Sunday, December 18, 2005

Opera as Drama

I have bought a book, Opera as Drama by Joseph Kerman, and in the Epilogue he says, "Opera entails the revelation of the quality of human response to actions and events."

There is a conventional wisdom about opera. All the serious writers on opera as theater point to the same sources and reach the same conclusions. All look back to Sir Donald Tovey for their inspiration. All discuss the same small list of operas: Figaro, Don Giovanni, Otello, Die Meistersinger. George R. Marek in his book Opera as Theater adds Fidelio, Carmen, La Traviata, Tosca, Turandot and Der Rosenkavalier to this list. Joseph Kerman in Opera as Drama adds Monteverdi’s Orfeo, Gluck’s Orfeo and Pelleas and Melisande.

According to the conventional wisdom, the Italians rise to the level of mention only when they acquire the virtues of the Germans, as in Verdi’s Otello. Mozart and Wagner tower above all the others, casting them into deep shadow. The conventional wisdom requires us to endlessly praise the finales in Figaro and the effect of the leitmotiv in Wagner’s Ring. I have known people who only go to performances of Wagner’s final operas, considering them the only operas worthy of their notice. I am a bit on the other side and have never sat all the way through a performance of Tristan or Parsifal. In contrast my interest flagged in the equally lengthy Saint Francis only during the bird calls scene.

My experience of Wagner is that you are caught up in the spirit of what he is doing or you are not. Terry McEwan’s Ring cycle hooked me. James Morris and Eva Marton riveted my attention. Die Götterdämmerung was not a minute too long. For me Die Walküre is Wagner’s best opera, and I like Meistersinger more and more as the years pass. This kind of getting caught up hasn’t happened for me in Tristan, and I actively loathe Parsifal. I was caught up in the religious ecstasy of Saint Francis. I’ve warned before that I was a philistine.

Kerman describes Wagner’s main dramas as, “Opera as Symphonic Poem.” This is excellent. I was describing these works as the development sections of symphonies with all the exposition and recapitulation left out, but symphonic poem is better, more historically accurate. They descend from the ideas of Berlioz and Liszt, the inventor of the symphonic poem.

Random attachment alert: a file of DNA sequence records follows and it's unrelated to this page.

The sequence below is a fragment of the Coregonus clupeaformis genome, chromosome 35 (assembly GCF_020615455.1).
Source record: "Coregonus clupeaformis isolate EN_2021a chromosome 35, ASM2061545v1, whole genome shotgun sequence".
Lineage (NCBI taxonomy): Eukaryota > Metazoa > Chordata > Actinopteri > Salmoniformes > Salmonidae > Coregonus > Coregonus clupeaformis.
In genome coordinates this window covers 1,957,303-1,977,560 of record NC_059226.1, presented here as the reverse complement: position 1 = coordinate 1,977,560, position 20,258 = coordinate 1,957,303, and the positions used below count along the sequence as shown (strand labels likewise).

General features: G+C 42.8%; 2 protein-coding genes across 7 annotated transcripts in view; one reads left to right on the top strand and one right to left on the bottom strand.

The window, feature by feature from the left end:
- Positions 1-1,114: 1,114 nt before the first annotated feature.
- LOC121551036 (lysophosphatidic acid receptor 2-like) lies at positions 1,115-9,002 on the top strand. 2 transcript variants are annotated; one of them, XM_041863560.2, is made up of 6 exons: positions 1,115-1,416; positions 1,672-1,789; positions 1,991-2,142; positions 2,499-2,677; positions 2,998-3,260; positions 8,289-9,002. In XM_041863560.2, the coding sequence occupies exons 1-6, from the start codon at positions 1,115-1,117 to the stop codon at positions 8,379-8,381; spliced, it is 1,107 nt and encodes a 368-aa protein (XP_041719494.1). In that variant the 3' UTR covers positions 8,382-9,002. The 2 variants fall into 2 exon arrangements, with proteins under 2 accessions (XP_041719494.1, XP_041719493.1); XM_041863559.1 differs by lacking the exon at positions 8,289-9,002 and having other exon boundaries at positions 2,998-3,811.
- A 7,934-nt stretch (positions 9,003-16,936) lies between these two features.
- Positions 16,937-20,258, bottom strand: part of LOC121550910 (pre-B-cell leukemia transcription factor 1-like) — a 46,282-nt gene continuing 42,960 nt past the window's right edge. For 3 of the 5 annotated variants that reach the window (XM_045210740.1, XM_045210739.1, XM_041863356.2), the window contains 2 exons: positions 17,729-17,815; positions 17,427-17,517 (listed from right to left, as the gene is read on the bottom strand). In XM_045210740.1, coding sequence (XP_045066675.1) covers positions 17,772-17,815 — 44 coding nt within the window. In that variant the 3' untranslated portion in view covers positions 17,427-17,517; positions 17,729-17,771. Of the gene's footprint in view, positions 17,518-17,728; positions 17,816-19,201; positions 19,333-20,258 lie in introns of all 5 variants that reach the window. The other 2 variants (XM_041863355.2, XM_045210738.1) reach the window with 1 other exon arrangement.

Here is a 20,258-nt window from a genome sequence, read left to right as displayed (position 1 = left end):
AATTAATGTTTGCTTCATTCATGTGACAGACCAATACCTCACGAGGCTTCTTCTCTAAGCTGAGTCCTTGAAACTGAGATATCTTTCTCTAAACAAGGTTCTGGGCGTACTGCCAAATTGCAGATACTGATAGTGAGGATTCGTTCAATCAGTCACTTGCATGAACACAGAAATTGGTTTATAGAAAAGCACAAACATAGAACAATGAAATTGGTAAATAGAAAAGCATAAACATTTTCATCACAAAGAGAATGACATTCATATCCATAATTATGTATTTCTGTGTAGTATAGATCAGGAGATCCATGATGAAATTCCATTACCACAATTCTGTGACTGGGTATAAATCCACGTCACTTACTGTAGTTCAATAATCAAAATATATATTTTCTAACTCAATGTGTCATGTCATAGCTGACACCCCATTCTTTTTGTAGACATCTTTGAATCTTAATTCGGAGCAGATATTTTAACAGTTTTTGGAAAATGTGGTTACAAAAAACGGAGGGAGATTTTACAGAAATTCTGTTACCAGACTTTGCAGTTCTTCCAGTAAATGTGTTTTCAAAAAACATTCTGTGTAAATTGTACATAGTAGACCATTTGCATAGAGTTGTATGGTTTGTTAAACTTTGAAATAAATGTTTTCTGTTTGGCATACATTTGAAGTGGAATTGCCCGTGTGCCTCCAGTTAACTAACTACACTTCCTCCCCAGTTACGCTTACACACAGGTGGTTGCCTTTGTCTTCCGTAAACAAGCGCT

Kerman describes the Baroque, apart from Monteverdi’s Orfeo, as the Dark Ages. Associating opera with form is an interesting exercise. Opera in the early Baroque had not yet acquired its obsession with form and produced more dramatically effective opera-drama, especially in the operas of Monteverdi, not just Orfeo. Cavalli has also been revived recently. The interest in these operas stems from the fact that they are effective as theater.

As the Baroque progressed, the formal structure of the da capo aria dominated the requirements of theater. Opera became a series of set pieces with a cursory narrative between the long, showy arias. All of music, not merely opera arias, took on this formal, single affect per movement form. You will find it also in the Brandenberg Concertos or the Quattro Staggione. Why can we accept this in a concerto grosso but not in an opera?

Is Gluck’s Orfeo ed Euridice significantly more interesting than the more traditional La Clemenza di Tito? Or even the completely stereotypical opera seria Giulio Cesare in Egitto? If it is, why is it done so seldom? It doesn’t make my A or my B list.

My take on these writers is that they come to opera from somewhere else, from symphony, from instrumental music generally, and having thoroughly hashed over the symphony and decided what makes a great symphony, they are looking for those same virtues in operas. Great symphonic development doesn’t guarantee a great opera. They keep Wozzeck alive because they adore the fact that all the scenes are based on forms derived from instrumental music, as though this made it a better opera.

The test for a great opera is simple: does it engage the emotions? Do we connect emotionally to the people on the stage? Do their woes reflect our own? Do their joys touch us?

The drama is in the humans. I propose that this explains my conclusions that L'Amour de loin is a great opera while Doctor Atomic is a bad one, though both are directed and produced by Peter Sellars, and both are relatively static in terms of action.

In L'Amour the play is about human response. The entire drama is about human emotion and hardly a line of the dialog is not about emotion, longing, desire, love. Once it is decided how to display this visually, it's all downhill after that. It flows from passion to passion.

Atomic is just ordinary people talking about their ordinary lives. The security guard is a major character because Adams insists on using the actual words spoken by the actual people, except for the poem by John Donne we are told Oppenheimer read. The emotions of the characters are completely missing and replaced by a huge replica of the atomic bomb. The drama has to come from the people. Without Mr. Sellars' bomb there would be nothing.

Opera is about human emotion.

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